The result? Ka-boom! It looks like a little firework went off when it released its histamine, tryptase, serotonin, superoxide, heparin, thromboxane, PGD2, PAF, and other granules.

That’s pretty much what it feels like, lol. I used to tell doctors that it felt like I had been drugged, and indeed, I was.

(Image from this nih.org research paper.)

MCAD: What an activated mast cell looks like

Tho’ much is taken, much abides; and tho’
We are not now that strength which in old days
Moved earth and heaven, that which we are, we are;
One equal temper of heroic hearts,
Made weak by time and fate, but strong in will
To strive, to seek, to find, and not to yield.

~ Part of the poem Ulysses, by Lord Alfred Tennyson

(True story: In the process of writing my latest book, I had to make thirteen trips to the ERs (emergency departments, actually) of three different hospitals. So this poem has some meaning to me.)

If for some reason you want a Covfefe coffee mug, here you go.

Covfefe coffee mug

putStrLn doesn’t print to standard out, it returns a value — of type IO () — which describes how to print to standard out, but stops short of actually doing it.”

From the article, An IO Monad for Cats.

As a quick note, if you’re interested in using the IO monad described in this IO Monad for Cats article, here’s the source code for a complete Scala App based on that article:

The people at underscore.io have made their books on Scala and functional programming free (or “donationware,” if you prefer). I’ve found the Advanced Scala with Cats book to be particularly good, and well worth a donation.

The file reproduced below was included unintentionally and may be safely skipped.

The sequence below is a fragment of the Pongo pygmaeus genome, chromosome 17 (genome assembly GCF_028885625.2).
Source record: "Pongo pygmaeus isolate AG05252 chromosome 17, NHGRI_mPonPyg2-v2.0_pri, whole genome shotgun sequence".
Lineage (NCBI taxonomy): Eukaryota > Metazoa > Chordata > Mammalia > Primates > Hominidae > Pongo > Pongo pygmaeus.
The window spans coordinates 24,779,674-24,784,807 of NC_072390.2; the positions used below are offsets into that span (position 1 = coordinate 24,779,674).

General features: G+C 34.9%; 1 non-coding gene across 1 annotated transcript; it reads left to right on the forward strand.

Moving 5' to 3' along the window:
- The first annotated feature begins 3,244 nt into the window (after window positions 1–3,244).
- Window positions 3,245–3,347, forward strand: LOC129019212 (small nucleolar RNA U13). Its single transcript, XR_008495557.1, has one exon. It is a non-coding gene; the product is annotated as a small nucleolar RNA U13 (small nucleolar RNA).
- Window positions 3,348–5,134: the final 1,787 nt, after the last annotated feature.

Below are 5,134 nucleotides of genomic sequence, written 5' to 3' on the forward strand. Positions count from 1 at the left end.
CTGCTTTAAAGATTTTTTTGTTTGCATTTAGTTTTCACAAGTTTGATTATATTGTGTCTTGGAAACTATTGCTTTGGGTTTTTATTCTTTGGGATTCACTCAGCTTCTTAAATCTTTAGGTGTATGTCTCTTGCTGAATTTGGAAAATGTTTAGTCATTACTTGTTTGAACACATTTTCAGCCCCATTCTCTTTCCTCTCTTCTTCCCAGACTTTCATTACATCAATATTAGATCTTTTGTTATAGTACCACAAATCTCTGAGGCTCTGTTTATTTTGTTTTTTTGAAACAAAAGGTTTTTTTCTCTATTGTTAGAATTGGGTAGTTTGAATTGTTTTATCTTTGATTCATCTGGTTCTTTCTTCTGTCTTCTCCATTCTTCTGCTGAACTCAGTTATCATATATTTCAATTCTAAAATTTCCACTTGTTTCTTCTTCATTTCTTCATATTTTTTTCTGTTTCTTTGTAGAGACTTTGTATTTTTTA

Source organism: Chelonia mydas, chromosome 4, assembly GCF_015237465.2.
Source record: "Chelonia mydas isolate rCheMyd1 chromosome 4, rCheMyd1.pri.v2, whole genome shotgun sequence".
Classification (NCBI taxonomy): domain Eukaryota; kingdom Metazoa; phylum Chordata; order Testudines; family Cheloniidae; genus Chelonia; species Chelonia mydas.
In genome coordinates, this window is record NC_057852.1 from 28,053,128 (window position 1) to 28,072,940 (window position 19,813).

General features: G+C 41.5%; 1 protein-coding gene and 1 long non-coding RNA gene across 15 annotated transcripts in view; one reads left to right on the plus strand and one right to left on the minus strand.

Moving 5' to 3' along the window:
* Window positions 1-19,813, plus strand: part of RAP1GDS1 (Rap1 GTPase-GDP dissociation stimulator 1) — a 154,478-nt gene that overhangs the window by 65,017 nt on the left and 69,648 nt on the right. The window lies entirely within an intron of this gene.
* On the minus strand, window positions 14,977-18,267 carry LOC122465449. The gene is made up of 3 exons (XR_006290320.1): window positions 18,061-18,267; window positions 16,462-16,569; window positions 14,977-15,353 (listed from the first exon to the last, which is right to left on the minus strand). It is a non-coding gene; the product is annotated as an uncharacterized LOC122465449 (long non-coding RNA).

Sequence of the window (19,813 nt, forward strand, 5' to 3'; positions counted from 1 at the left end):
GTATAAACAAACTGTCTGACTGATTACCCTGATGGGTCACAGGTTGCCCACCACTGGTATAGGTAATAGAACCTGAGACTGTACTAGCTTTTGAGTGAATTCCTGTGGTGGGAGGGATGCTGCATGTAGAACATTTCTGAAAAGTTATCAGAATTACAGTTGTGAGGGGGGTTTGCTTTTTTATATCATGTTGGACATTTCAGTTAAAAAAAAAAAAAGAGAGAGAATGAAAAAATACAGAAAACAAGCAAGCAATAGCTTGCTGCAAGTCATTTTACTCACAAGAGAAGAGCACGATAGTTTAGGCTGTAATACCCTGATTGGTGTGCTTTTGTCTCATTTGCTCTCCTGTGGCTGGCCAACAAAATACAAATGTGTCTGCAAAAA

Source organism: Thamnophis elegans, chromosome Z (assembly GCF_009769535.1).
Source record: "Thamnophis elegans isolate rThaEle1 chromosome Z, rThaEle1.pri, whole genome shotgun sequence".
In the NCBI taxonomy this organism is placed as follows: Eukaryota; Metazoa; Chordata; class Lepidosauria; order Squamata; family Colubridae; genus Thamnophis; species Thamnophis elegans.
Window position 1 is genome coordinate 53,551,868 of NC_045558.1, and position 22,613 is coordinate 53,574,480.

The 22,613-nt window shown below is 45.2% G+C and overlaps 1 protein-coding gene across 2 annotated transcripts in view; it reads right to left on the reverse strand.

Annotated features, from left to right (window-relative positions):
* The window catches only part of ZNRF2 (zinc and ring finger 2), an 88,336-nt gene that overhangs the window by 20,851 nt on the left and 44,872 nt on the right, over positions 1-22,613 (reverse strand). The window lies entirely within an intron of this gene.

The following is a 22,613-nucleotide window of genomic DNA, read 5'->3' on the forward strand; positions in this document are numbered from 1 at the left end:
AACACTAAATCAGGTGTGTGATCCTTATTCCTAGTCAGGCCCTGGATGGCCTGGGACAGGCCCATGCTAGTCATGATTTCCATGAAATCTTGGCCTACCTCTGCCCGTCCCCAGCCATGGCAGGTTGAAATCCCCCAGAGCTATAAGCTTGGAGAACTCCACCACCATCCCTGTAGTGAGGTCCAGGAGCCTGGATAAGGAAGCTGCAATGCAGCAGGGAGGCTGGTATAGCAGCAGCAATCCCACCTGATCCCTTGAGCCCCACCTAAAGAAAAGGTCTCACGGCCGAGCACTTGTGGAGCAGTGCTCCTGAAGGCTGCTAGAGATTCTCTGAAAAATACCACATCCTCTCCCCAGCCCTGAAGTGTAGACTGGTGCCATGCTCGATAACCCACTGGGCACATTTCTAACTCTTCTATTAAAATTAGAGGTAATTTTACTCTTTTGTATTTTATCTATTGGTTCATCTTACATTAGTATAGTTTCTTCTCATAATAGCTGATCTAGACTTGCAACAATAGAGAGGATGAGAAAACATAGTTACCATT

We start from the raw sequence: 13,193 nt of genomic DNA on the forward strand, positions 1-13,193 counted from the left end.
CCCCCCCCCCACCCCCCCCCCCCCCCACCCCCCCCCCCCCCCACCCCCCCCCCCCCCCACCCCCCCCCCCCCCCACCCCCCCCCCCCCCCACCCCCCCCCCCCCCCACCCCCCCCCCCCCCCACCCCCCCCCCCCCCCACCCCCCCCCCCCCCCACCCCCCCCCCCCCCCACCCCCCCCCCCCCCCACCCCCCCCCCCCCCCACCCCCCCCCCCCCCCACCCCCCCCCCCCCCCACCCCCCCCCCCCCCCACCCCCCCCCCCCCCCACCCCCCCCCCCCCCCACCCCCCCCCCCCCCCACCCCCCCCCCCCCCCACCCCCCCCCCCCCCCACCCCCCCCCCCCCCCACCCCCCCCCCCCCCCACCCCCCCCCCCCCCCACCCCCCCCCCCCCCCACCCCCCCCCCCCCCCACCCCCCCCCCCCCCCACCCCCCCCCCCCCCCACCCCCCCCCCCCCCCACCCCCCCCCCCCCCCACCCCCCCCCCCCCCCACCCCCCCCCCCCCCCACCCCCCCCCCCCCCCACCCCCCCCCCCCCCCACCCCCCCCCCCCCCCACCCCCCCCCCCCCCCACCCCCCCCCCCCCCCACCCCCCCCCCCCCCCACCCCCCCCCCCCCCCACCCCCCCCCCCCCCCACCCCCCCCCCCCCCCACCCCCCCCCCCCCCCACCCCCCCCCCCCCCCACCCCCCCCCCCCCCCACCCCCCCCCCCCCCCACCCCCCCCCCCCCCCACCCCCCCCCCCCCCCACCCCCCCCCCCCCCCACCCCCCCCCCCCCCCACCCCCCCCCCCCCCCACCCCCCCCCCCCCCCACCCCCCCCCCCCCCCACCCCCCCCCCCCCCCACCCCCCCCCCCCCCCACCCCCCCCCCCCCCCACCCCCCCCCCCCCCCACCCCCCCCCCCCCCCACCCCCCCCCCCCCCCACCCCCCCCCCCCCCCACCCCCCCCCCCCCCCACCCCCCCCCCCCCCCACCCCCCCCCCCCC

(Full disclosure: I didn’t pay for the Advanced Scala book when I first downloaded it, then went back and tried to pay for it, but the Gumroad website wouldn’t let me do that.)

underscore.io books

After the 0.1.2 release of Learning Functional Programming in Scala, it occurs to me that I need to be more explicit about my goals for the book. Some people seem to think that I’m trying to “sell” functional programming. That’s not the case at all. I’m just trying to be a reporter and explain what I’ve learned about FP after reading dozens (hundreds?!) of articles and many books on FP, learning Haskell, trying to apply these techniques to my own code, etc. I’ll explain this further in the next release of the book.

I haven’t watched all of this video yet, but it’s about how to build Scala projects with a tool named CBT.

"Enlightenment of the wave". From the book, Zen Speaks, Shouts of Nothingness. The book is filled with wonderful cartoons like this.

Zen Speaks: Enlightenment of the wave

“The mind can proceed only so far upon what it knows and can prove. There comes a point where the mind takes a higher plane of knowledge, but can never prove how it got there. All great discoveries have involved such a leap.”

As a quick note, if you want to embed a Scala source code example in your Scaladoc comments, just put the source code block in between {{{ and }}} characters in your comments, as shown in this example:

How to format source code blocks in Scaladoc comments